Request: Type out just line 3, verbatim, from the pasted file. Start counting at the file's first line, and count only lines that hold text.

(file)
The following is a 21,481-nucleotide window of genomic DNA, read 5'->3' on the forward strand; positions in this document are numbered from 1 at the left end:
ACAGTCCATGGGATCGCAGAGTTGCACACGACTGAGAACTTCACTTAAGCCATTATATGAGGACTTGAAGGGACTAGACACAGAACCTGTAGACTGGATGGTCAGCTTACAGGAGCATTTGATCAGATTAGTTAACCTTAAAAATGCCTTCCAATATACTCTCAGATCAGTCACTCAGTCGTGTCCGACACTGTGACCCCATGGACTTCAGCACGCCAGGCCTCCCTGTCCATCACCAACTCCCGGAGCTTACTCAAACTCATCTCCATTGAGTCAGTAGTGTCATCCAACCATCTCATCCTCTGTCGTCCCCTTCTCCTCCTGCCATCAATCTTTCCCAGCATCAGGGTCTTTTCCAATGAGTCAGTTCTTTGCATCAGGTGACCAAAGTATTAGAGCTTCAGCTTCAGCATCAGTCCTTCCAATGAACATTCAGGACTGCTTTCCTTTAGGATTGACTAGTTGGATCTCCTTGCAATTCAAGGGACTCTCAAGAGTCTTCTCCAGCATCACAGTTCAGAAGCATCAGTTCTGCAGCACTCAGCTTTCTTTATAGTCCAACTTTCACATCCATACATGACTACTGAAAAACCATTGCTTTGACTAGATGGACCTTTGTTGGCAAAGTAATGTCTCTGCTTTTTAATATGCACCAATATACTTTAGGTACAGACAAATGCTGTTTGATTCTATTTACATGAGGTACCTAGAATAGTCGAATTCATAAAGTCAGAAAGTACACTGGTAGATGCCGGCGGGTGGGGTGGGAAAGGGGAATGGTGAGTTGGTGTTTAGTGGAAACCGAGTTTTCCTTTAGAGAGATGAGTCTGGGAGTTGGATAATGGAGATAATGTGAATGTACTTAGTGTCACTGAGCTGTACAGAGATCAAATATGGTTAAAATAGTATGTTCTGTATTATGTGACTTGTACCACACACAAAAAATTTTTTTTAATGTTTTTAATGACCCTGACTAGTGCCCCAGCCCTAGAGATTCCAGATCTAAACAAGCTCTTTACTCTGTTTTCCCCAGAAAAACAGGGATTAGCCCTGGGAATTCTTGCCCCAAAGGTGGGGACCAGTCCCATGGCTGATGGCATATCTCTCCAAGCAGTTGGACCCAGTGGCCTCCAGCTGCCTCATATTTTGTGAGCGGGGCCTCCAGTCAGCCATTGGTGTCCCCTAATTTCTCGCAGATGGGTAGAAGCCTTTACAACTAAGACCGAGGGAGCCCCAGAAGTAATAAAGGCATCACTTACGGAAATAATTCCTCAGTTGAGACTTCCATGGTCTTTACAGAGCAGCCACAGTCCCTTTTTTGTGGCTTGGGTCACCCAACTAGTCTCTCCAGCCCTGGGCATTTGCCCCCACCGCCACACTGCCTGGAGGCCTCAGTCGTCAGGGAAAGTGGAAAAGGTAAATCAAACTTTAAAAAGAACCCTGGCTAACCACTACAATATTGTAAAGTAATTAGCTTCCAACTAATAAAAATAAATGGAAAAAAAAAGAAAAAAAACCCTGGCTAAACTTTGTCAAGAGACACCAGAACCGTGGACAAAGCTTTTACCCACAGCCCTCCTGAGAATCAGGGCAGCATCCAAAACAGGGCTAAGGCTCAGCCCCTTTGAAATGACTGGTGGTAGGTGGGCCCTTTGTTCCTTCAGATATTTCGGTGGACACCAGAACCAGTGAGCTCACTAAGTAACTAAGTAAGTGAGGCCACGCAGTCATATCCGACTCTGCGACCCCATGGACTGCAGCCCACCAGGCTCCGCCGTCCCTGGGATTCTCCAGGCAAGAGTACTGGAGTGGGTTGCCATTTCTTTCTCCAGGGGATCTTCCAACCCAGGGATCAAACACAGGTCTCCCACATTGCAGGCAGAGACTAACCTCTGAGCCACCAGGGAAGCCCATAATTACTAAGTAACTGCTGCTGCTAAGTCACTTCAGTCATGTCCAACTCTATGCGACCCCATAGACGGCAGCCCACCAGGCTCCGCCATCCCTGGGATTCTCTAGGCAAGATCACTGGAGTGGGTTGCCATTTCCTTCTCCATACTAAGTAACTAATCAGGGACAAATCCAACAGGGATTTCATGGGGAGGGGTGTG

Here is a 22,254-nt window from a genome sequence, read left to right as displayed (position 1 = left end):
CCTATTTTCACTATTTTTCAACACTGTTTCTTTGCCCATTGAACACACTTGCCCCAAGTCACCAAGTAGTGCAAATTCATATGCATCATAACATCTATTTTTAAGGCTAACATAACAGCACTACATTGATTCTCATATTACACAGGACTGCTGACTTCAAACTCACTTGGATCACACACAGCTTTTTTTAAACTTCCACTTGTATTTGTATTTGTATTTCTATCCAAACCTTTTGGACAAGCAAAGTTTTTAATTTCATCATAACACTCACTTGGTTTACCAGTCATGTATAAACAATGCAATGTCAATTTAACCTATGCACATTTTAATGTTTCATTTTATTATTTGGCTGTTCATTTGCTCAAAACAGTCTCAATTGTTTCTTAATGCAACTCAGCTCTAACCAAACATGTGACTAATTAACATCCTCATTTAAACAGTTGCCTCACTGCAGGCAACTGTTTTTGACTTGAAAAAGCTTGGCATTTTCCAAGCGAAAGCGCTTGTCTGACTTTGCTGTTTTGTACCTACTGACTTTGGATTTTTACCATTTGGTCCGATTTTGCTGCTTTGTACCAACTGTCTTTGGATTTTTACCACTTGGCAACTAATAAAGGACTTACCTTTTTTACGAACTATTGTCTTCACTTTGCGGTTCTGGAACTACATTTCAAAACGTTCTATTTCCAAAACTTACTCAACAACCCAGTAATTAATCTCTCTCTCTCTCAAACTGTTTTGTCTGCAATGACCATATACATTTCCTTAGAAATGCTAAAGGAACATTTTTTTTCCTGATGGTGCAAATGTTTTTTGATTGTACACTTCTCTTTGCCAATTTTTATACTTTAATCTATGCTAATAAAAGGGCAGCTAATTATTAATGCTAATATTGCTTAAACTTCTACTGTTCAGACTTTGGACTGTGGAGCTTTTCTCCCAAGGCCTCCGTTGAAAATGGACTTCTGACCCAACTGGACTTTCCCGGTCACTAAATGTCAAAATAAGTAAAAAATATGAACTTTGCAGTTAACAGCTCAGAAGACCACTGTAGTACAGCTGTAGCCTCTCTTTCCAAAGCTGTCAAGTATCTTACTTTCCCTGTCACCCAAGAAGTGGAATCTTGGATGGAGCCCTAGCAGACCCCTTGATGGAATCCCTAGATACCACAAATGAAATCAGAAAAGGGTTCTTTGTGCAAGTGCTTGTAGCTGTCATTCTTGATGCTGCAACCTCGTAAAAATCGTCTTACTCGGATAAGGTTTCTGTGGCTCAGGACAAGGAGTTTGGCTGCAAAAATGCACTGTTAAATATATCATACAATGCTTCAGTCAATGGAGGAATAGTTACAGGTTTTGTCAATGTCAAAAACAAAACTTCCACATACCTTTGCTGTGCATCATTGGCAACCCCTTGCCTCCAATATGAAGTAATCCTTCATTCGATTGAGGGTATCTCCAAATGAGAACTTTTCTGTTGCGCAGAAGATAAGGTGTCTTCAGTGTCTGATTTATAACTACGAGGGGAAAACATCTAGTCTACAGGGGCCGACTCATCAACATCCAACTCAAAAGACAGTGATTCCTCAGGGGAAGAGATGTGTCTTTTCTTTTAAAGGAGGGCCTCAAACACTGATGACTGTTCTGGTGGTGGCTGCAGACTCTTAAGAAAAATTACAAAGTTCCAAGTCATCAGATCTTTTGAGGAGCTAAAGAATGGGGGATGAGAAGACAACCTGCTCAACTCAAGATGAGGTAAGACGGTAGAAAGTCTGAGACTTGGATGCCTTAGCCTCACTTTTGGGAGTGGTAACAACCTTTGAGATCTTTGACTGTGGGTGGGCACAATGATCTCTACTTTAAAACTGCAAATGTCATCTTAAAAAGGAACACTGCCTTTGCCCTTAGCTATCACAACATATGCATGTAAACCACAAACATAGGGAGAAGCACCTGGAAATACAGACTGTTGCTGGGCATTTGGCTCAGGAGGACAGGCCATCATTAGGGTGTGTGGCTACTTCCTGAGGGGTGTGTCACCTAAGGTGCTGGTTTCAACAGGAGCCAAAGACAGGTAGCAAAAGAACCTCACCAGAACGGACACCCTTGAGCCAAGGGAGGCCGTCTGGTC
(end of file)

Here is a 22,254-nt window from a genome sequence, read left to right as displayed (position 1 = left end):